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On this posthumous release David Bowie seems to speak to us from beyond the grave yet again. Featuring songs from the Broadway musical Lazarus which he wrote and recorded the music for during the sessions for his last album, Blackstar, No Plan is a fine conclusion to Bowie’s final musical period. It also shows how much a good structure can add to a piece of music.
No Plan is clearly not intended to usurp last year’s Blackstar as David Bowie’s hauntingly beautiful swan song. Rather, it is the cherry on top of his final period of music recording before his death. It features recordings of three songs from the Blackstar sessions: No Plan, Killing a Little Time and When I Met You, which have only been heard before in the Broadway musical Lazarus.
As one would expect, these songs are all similar in style to the music of Blackstar. The music deliberately avoids a rock style, constructing songs with a distressed jazz aesthetic and strong rhythms with hip hop flavoured beats. No Plan is a dreamy and strange song with gentle and soothing melody, tinged with a sense of distance and anxiety. Killing a little time features ferocious drumming and a fierce, distorted guitar riff. Combined with the chorus ‘I’m falling man, I’m choking man, I’m fading man’, it seems to reflect the anger and bitterness of Bowie’s terminal decline in health. The final song, When I Met You, returns to a smoother sound with an almost groovy bassline, its cryptic musings on love closing out the release.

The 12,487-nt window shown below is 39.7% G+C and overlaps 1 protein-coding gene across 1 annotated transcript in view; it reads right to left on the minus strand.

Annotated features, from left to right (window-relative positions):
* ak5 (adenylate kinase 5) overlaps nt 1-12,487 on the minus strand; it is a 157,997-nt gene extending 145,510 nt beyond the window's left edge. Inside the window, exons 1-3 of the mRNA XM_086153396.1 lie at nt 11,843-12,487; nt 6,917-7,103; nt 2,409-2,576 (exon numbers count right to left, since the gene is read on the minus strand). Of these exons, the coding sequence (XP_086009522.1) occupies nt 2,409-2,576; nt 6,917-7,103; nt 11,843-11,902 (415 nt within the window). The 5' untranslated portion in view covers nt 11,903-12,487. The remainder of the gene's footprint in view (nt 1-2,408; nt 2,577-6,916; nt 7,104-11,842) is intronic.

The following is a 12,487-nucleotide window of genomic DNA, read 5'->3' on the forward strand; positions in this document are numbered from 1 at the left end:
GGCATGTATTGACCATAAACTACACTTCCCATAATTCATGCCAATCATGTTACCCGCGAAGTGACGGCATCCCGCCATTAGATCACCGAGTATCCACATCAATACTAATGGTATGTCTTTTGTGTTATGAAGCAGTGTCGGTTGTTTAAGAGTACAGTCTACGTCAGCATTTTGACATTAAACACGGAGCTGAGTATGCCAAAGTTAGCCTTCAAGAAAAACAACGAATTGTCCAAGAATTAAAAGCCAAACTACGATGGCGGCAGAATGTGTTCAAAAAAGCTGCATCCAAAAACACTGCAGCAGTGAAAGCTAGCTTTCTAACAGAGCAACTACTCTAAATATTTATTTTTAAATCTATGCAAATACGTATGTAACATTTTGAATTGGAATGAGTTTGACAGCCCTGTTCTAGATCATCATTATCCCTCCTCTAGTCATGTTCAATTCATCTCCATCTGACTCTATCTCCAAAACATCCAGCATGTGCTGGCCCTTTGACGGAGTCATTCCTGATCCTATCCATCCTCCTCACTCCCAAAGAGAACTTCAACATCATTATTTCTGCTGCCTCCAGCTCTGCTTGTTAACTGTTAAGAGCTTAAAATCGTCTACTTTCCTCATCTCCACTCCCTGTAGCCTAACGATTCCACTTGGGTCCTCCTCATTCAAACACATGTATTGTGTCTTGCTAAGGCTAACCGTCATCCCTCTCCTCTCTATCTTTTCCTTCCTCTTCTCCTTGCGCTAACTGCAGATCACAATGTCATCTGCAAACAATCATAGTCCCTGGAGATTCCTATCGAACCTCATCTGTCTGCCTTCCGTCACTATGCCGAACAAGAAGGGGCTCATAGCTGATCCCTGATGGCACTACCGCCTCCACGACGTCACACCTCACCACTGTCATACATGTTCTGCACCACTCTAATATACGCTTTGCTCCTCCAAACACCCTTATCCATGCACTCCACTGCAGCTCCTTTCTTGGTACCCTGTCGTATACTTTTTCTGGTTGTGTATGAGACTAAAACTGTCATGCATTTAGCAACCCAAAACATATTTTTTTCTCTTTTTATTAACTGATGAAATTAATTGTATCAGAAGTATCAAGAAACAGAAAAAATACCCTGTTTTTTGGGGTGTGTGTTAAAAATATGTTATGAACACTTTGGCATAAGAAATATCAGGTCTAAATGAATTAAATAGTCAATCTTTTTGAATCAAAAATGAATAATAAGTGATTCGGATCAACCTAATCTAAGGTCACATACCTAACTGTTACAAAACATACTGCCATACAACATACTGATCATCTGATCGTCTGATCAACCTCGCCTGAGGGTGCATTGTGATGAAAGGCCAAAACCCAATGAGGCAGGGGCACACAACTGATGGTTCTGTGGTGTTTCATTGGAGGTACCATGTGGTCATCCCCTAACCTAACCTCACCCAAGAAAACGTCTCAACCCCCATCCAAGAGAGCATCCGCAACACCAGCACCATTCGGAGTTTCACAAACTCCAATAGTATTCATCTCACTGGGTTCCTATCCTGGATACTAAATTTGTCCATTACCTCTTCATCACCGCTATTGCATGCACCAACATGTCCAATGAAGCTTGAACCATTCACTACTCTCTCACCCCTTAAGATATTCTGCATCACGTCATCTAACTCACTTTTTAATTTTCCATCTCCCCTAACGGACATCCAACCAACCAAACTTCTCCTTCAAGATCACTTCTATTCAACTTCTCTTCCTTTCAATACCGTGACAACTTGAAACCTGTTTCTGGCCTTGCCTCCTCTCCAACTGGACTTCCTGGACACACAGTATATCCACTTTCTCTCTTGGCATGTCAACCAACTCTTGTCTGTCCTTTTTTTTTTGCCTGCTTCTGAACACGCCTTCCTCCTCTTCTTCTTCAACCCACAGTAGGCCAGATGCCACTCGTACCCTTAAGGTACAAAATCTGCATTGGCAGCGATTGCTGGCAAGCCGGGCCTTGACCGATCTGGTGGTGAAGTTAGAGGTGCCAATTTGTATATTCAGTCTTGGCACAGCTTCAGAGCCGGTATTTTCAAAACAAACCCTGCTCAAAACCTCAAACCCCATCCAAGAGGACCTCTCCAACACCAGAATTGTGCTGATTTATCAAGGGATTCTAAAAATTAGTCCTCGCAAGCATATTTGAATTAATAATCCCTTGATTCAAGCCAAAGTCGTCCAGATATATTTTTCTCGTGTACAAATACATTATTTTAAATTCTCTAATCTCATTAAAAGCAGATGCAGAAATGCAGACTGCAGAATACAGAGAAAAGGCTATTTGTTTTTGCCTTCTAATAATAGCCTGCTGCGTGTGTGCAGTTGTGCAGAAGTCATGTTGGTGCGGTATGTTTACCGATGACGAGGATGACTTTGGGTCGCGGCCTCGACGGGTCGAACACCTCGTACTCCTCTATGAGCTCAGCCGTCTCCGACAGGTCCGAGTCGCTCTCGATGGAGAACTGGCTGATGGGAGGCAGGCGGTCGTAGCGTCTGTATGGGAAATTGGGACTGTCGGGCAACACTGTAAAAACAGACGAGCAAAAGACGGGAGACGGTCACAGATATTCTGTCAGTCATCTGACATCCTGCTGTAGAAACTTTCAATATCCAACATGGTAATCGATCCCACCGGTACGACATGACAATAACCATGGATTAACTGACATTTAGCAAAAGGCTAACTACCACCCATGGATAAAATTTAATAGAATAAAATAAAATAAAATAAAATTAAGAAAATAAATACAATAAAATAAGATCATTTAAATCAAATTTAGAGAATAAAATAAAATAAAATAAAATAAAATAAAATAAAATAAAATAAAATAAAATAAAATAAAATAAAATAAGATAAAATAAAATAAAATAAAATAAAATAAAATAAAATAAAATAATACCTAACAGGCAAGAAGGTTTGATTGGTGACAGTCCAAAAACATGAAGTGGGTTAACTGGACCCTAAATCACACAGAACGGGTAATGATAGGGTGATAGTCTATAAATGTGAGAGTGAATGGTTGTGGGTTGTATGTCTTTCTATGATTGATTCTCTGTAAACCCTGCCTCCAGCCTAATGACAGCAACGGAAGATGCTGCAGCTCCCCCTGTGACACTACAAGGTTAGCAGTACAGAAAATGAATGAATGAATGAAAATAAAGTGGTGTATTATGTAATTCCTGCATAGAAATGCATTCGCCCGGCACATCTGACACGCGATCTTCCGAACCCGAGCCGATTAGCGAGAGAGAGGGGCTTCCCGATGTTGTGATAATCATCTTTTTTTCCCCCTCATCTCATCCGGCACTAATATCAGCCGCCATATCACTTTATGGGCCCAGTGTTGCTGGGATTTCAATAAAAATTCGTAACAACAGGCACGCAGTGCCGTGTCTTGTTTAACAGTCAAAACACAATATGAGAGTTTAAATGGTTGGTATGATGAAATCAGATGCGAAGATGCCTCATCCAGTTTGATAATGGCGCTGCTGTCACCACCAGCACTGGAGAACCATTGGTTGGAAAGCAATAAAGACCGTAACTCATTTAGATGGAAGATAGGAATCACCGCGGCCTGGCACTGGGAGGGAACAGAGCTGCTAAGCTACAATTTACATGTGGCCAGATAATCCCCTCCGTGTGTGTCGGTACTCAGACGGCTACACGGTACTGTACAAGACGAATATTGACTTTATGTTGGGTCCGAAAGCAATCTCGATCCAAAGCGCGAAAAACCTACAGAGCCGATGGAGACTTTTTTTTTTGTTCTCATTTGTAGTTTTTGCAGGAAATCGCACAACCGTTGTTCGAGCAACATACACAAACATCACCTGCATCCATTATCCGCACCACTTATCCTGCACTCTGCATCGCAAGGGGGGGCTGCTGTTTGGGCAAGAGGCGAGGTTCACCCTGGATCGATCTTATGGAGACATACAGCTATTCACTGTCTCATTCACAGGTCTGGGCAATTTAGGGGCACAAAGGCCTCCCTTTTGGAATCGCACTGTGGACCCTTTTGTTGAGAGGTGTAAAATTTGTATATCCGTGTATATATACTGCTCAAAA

However, the first song on this EP is one we have heard before: Lazarus, from Blackstar. The decision to place the song here serves the practical purpose of padding out the EP with more content, and linking the EP directly to the last album. It also shows the desire not to usurp Blackstar as Bowie’s swan song. Despite this, the position of Lazarus also makes No Plan a more effective release. The first lyrics we hear are ‘Look up here, I’m in heaven’, and this gives so much more depth to the following songs. It makes the lyrics of No Plan ‘Here, there’s no music here, I’m lost in streams of sound, here, am I nowhere now?’ ever more haunting.
No Plan shows what careful structure can do, with the choice of song order adding a lot of depth to what is otherwise a collection of three leftovers. This is not just something for the super-fans as is often the case when other musicians open up the vaults, it can be appreciated as a standalone EP and it makes a brilliant supplement to 2016’s Blackstar.